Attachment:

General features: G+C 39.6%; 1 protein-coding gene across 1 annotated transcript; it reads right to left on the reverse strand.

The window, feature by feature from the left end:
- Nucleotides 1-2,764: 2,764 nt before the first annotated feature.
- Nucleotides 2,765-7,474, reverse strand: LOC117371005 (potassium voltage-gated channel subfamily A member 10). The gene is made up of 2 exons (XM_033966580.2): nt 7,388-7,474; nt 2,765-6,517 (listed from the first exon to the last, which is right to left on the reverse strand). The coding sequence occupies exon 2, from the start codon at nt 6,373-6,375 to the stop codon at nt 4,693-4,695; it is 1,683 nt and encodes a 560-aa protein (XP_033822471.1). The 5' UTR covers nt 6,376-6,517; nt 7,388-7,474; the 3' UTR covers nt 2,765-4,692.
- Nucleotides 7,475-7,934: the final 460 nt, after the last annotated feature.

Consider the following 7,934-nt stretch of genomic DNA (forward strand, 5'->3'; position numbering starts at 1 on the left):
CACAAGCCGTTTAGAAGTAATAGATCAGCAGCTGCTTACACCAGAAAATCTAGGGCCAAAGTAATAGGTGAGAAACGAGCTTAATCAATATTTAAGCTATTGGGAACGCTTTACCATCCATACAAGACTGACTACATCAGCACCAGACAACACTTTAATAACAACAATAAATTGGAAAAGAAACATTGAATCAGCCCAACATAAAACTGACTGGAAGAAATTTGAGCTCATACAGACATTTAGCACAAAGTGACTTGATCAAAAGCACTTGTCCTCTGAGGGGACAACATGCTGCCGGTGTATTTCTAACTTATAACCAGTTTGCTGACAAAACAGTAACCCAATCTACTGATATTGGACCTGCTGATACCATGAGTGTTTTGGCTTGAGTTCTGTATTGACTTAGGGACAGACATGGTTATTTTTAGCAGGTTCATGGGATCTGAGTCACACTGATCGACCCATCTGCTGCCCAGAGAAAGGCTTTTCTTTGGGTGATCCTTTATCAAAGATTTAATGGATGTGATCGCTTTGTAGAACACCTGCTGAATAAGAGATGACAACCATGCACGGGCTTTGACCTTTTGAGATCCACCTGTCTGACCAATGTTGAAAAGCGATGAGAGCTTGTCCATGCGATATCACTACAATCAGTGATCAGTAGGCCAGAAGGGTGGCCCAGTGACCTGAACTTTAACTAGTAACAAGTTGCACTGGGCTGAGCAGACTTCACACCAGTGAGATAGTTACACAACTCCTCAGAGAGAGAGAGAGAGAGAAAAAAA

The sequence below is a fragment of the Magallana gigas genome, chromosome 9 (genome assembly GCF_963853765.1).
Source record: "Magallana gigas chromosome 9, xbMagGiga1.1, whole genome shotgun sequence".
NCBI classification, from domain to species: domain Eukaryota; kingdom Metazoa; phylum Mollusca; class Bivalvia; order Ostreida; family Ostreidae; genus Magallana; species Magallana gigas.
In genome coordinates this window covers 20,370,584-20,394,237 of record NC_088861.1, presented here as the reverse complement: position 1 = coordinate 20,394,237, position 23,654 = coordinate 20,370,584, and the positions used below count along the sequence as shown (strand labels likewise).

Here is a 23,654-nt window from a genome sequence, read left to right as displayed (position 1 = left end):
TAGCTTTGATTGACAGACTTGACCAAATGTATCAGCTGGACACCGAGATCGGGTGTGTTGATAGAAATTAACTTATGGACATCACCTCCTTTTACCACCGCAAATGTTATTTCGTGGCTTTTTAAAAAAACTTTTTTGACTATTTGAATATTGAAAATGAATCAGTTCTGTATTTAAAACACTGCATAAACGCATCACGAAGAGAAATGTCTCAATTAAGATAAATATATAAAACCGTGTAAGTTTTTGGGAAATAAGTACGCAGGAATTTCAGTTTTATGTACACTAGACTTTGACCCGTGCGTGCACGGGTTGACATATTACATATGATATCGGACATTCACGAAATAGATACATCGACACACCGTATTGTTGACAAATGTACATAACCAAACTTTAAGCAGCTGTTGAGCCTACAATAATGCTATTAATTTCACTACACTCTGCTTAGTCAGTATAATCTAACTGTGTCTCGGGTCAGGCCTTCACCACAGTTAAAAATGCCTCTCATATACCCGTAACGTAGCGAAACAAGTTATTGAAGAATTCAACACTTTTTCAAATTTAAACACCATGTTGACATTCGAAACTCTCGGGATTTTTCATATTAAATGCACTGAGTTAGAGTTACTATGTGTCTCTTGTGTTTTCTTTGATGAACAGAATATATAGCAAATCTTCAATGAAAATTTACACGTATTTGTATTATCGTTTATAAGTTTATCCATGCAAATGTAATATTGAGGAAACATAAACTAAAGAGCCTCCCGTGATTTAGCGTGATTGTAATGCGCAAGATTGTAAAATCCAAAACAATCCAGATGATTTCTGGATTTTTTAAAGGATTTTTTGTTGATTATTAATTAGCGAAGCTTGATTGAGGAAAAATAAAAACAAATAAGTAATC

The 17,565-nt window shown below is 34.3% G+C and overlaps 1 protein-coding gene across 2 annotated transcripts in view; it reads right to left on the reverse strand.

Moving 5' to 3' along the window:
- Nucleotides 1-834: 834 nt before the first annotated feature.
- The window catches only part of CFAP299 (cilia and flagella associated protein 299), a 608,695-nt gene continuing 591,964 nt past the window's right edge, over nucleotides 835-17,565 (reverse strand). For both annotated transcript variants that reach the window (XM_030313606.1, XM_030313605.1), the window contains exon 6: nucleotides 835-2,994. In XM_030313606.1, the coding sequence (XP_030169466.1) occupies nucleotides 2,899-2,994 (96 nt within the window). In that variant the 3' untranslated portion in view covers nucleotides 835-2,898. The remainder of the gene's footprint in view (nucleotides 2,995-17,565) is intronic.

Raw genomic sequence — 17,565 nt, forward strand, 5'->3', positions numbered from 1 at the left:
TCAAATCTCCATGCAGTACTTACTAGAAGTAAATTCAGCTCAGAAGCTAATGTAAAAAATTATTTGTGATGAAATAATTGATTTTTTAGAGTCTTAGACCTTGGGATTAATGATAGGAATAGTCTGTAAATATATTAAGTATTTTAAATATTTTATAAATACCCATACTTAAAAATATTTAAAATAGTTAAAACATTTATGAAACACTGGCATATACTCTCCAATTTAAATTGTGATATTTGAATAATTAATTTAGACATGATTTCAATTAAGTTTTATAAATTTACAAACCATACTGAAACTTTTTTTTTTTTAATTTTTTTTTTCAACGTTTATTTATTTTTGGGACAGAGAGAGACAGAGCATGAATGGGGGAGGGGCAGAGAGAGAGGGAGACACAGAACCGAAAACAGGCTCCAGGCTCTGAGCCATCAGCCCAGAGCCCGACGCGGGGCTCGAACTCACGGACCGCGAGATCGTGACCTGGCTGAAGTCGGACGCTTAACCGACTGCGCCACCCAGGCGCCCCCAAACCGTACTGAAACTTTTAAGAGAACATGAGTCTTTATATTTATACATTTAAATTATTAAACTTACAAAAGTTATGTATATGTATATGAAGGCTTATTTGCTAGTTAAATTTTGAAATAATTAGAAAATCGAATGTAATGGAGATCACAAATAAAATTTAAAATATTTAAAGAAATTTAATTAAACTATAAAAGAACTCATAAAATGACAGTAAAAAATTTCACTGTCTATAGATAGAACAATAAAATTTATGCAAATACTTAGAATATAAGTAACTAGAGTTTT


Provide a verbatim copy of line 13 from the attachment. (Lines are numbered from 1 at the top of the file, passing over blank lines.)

TAGCTTTGATTGACAGACTTGACCAAATGTATCAGCTGGACACCGAGATCGGGTGTGTTGATAGAAATTAACTTATGGACATCACCTCCTTTTACCACCGCAAATGTTATTTCGTGGCTTTTTAAAAAAACTTTTTTGACTATTTGAATATTGAAAATGAATCAGTTCTGTATTTAAAACACTGCATAAACGCATCACGAAGAGAAATGTCTCAATTAAGATAAATATATAAAACCGTGTAAGTTTTTGGGAAATAAGTACGCAGGAATTTCAGTTTTATGTACACTAGACTTTGACCCGTGCGTGCACGGGTTGACATATTACATATGATATCGGACATTCACGAAATAGATACATCGACACACCGTATTGTTGACAAATGTACATAACCAAACTTTAAGCAGCTGTTGAGCCTACAATAATGCTATTAATTTCACTACACTCTGCTTAGTCAGTATAATCTAACTGTGTCTCGGGTCAGGCCTTCACCACAGTTAAAAATGCCTCTCATATACCCGTAACGTAGCGAAACAAGTTATTGAAGAATTCAACACTTTTTCAAATTTAAACACCATGTTGACATTCGAAACTCTCGGGATTTTTCATATTAAATGCACTGAGTTAGAGTTACTATGTGTCTCTTGTGTTTTCTTTGATGAACAGAATATATAGCAAATCTTCAATGAAAATTTACACGTATTTGTATTATCGTTTATAAGTTTATCCATGCAAATGTAATATTGAGGAAACATAAACTAAAGAGCCTCCCGTGATTTAGCGTGATTGTAATGCGCAAGATTGTAAAATCCAAAACAATCCAGATGATTTCTGGATTTTTTAAAGGATTTTTTGTTGATTATTAATTAGCGAAGCTTGATTGAGGAAAAATAAAAACAAATAAGTAATC